Getting to grips with the gig economy

Getting to grips with the gig economy

Home office too comfortable

Freelancing offers you the opportunity to be your own boss – to choose your hours, clients and place of work. But like all good things, you need to put in some effort to make it work for you. What do you do when it looks as if fulltime employment isn’t on the cards? Become your own boss, of course. But you don’t need to start a business to do this – freelancing is an increasingly popular option.

Laura Rawlinson, chair of the South African Freelancers’ Association (Safrea), says the trend is particularly noticeable among media professionals. “Safrea membership has experienced unprecedented growth over the past year.

There is a growing trend in South Africa, already evident overseas, where people are increasingly choosing freelancing as a career option. We expect this is due to challenges in the media industry, such as lay-offs and downsizing, but it may also be attributed to the growth of the gig economy, where companies are hiring independent contractors and freelancers instead of fulltime employees.”

As Rawlinson explains, freelancing has grown internationally to the point where digital marketplaces like Constant Content now serve as online “shop windows”, allowing freelancers to showcase their talents. In countries like the US, policy-makers are even being urged to consider how the law should protect freelance employees. Here in South Africa, digital marketplaces have yet to become an entrenched part of the freelance scene.

However, our freelancers are doing well enough without them, says Rawlinson. Many employers – media houses in particular – balk at the costs of hiring permanent staff, which leaves the door wide open for professionals in areas such as writing, editing, graphic design, photography and translation. She adds that Safrea’s partners in other areas, such as information technology, financial services and consulting, are also growing.

“Freelancers are able to direct the course of their careers in ways that fulltime employees can’t. We are able to choose the projects we want to work on and the clients we want to work with. We also get to choose our own working hours and place of work: for many of us, working the traditional nine-to-five at a desk is great; for others, working at midnight in our PJs is best. As a freelancer, the choice is yours,” says Rawlinson.

THE BAD … Rawlinson notes: “There’s a stereotype that supposes that freelancers work on the beach, cocktail in hand. This is so wrong. Freelancers have to be masters of their craft, and they are. Safrea’s research shows that we are highly skilled professionals, but we also have to manage the administrative, financial and self-marketing aspects of our freelance careers. That’s a lot of work, and it can sometimes be daunting.”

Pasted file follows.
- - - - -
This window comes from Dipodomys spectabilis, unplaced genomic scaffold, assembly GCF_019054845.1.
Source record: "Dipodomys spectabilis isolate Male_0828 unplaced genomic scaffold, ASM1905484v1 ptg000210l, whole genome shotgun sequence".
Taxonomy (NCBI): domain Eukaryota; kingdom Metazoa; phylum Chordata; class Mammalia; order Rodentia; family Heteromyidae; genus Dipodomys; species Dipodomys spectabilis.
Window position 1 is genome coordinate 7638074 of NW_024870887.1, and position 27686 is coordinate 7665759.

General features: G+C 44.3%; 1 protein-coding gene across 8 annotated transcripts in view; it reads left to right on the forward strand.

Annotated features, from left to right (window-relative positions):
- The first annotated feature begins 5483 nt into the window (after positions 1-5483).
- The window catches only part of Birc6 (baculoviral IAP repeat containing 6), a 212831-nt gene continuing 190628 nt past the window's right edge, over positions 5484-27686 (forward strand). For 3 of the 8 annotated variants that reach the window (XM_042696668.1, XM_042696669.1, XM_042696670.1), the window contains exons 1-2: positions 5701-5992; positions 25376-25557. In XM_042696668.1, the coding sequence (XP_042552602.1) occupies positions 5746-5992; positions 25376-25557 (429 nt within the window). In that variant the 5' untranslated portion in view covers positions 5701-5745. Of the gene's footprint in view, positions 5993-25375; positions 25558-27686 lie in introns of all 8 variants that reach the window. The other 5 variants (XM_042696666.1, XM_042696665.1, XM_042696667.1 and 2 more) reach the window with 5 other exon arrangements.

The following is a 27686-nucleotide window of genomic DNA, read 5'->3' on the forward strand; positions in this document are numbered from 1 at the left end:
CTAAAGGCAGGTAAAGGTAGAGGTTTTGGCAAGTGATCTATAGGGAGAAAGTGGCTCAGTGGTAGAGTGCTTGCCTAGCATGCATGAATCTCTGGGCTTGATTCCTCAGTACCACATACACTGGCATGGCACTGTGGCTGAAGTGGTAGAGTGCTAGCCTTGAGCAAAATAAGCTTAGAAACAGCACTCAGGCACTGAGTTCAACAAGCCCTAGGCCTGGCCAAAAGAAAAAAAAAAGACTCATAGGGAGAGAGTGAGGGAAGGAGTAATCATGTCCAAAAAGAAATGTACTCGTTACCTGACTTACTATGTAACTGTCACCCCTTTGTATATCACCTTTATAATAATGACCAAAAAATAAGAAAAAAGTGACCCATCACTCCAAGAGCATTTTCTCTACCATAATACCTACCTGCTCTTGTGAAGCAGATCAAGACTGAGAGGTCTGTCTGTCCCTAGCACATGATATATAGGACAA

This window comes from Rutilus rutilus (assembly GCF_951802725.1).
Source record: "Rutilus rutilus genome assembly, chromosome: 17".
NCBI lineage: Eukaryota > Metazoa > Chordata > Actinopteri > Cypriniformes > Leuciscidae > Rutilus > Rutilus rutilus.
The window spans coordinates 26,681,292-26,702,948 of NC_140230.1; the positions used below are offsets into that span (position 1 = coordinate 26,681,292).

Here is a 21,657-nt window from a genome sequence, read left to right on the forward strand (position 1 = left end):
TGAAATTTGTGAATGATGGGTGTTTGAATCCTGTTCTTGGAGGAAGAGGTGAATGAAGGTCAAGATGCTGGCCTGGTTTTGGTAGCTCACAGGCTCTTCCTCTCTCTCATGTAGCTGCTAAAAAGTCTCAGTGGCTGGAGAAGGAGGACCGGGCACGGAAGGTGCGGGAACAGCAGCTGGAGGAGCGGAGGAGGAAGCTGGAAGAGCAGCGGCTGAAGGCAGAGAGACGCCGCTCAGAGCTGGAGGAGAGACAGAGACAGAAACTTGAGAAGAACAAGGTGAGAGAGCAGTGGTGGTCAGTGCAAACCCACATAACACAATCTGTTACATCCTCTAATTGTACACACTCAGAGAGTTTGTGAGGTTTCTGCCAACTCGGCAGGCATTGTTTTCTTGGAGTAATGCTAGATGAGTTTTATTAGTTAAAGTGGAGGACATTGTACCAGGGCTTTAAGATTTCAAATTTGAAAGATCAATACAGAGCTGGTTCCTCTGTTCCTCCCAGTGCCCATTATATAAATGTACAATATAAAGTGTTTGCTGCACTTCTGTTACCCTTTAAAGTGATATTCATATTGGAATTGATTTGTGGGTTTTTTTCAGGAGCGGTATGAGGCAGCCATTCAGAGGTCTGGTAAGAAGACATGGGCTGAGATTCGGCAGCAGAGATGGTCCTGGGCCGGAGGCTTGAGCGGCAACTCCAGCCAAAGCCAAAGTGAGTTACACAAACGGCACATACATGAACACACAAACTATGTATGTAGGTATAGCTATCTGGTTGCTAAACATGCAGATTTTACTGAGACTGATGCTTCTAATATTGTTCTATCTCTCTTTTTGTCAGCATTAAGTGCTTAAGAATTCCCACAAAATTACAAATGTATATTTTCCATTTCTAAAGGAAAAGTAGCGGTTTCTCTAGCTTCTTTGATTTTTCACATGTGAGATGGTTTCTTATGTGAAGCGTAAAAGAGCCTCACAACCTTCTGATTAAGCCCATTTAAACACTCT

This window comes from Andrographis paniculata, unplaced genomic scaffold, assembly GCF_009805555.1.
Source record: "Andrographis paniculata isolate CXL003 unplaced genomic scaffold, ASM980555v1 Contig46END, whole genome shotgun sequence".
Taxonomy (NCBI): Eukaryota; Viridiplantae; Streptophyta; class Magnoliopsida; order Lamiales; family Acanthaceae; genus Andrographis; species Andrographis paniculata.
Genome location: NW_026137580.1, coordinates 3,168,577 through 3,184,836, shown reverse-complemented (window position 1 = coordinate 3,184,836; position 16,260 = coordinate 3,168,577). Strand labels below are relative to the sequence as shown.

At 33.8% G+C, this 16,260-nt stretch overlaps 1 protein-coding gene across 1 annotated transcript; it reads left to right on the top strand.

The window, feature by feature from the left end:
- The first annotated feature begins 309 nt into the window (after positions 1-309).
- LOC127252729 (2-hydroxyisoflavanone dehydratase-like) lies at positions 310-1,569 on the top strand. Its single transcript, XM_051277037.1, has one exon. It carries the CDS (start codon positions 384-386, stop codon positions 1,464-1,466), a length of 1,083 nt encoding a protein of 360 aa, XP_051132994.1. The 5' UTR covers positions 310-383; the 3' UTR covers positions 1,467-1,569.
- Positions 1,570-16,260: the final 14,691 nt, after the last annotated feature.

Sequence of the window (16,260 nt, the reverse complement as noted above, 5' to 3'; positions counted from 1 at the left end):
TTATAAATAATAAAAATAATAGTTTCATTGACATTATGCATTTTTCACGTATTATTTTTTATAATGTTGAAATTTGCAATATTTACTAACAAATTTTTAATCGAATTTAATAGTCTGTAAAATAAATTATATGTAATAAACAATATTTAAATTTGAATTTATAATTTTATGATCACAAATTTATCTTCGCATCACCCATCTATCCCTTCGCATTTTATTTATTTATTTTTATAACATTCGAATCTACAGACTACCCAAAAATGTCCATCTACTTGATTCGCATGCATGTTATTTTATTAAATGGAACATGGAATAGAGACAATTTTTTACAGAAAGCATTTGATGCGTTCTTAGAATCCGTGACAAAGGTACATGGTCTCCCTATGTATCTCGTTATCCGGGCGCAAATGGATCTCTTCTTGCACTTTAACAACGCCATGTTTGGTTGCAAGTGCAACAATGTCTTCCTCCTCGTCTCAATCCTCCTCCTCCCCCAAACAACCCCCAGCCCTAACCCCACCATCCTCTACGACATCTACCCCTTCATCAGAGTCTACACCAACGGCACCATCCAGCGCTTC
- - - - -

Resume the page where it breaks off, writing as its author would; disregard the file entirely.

• As a freelancer, you need to maintain your profile. This will ensure that you’re top of mind when someone’s looking for a consultant to do the job. Use your social media feeds to establish yourself as an authority in your field, and to show that you’re active and engaged. Don’t forget to blog about where you’ve been and what you’re up to.
  • Remember that every single person you meet is a potential contact. That girl you met at the club might have a friend who’s looking for someone with your skills for a side project; maybe that guy at church knows that his supervisor is on the hunt for a consultant. Be vocal about what you have to offer, even if it doesn’t seem likely that anything will come of it.
  • Accept that the hustle never ends.
  • Take up every invitation that comes your way, work-related or social: attend lecture series such as Creative Mornings or Science & Cocktails; make your presence known at industry gatherings; work at coffee shops where you’re likely to see other people from your field. In short, make sure you’re visible. U Join your industry’s associations.
  • Live up to your promises. You’re only as good as your last job, so a skipped deadline or unprofessional interaction can compromise future gigs.
  • Never say no to a job. You can always find a way to get the work done, but a client you have passed on might never come back.
  • Keep updating your skills. are assured of landing a plum gig. Safrea’s January 2017 report on media developments identified a worrying trend in the media industry: many freelancers earn less than R10,000 per month. Your ability to bring in more money obviously depends on the number and quality of the jobs you land. And you need to be resilient to carry you through the times when such jobs just aren’t coming your jobs,

As Rawlinson points out, there’s little difference between freelancers and entrepreneurs: both need to be motivated, passionate and determined. You also need to be resourceful and have a good eye for opportunity, so that when a gig becomes available, you’re the first to hear about it – and land it. “It’s not easy to market and pitch yourself, but if you don’t do it, you won’t get work,” Rawlinson notes.

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